“I look at the second defender,” he said. “I don’t really look at my man really.”
During the first half, his man didn’t see him either. Rondo turned Williams inside out and put him through the spin cycle with a variety of finishing plays, one more spectacular than the next. When he didn’t finish at the rim, he finished at the free throw line where the notoriously suspect free throw shooter made 12-of-14 shots.
“Shorty was aggressive,” Garnett said. “Not only aggressive, but he was finding guys. He controlled the huddles, which is rare for him. You love to see it. He’s very, very locked it. That’s what we’re going to need. We need everybody’s contributions to defeat this team.”
In the second half things began to change. The Cavs switched Anthony Parker on him, but that wasn’t the main difference. Rondo continued to get into the lane, but he also tried to get everyone else involved. It’s a fine line that he has to straddle, but if the Celtics are going to win this series, Rondo might just have to take it upon his shoulders to get it done.
The bigger problem, however, was that the Cavs started making shots.
“Start of the third I got into the lane, but I kind of shied away from those plays and tried to get my teammates involved,” Rondo said. “Then we didn’t get stops, it’s hard to run when you’re taking the ball out of the net every time.”
The Celtics opened the game intent on working a two-man game with Rondo and Garnett in the post. It’s been a long time since Garnett controlled the game on the offensive end, but he has a serious mismatch against Antawn Jamison, and he and Rondo have an almost kinetic connection on cuts when Garnett gets the ball on the left block.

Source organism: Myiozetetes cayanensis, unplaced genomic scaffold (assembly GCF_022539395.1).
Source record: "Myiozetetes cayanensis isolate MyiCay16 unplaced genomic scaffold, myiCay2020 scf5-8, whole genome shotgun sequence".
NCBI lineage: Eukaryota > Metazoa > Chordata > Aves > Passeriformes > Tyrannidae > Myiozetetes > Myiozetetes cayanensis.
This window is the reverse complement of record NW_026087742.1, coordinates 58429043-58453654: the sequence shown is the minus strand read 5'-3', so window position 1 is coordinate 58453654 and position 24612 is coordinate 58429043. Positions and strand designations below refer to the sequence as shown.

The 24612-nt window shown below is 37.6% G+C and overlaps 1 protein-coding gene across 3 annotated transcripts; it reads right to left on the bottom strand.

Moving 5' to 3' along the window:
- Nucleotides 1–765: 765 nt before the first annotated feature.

Garnett took 20 shots, which he did only once this season in a game against Phoenix in November. He was solid with 18 points, but he also missed a number of shots in the paint that he normally makes in his sleep.
The Celtics scored 52 points in the paint, but it could have been much higher and it will have to be if they are going to win games in this series.
Rondo did his part, but he also took a number of hellacious shots including one particularly hard foul from Shaq late in the game that Williams cited as a big play.
“I just hit the ground, I’m fine,” Rondo said. “I might be sore tomorrow, but I’ll get some treatment. I got a day off [Sunday]. As long as I get back up and make some free throws I don’t really care.”
A FOUL SITUATION
Rasheed Wallace picked up his third foul early in the second quarter, but he already had company in Glen Davis who got his three in the first quarter and soon added a fourth. By the time halftime rolled around, Pierce and Rondo also had three fouls.
The Cavs shot 17 free throws to the Celtics 10 and committed just eight fouls to their 15 in the first half. Those numbers evened out somewhat by the end, but the Cavs still shot 31 free throws to the Celtics 21 and were called for eight fewer fouls.
The league has cracked down on players and coaches who complain about the referees and the Celtics weren’t going to add to their already hefty tab.
“It had an impact, but not that big,” Rivers said. “It was us. Maybe mentally, guys were worried about fouls. I told them at halftime I don’t care if everybody fouls out by the third quarter. Don’t change. I told Baby, ‘I don’t care if you foul out in the first half, but you have to be an energy guy.’ He went away from being an energy guy because he was concerned about fouls.”
The general consensus in the Celtics locker room was that the foul situation did have an effect on their aggressiveness defensively, but that they had to overcome it.
“We’re on the road, man,” Garnett said. “I’ve never been in a series when you’re on the road where the refs have given the road team anything. You got to play through it. It’s not the time to be bitching and complaining to the refs. They gonna let you play, you’ve got to play.”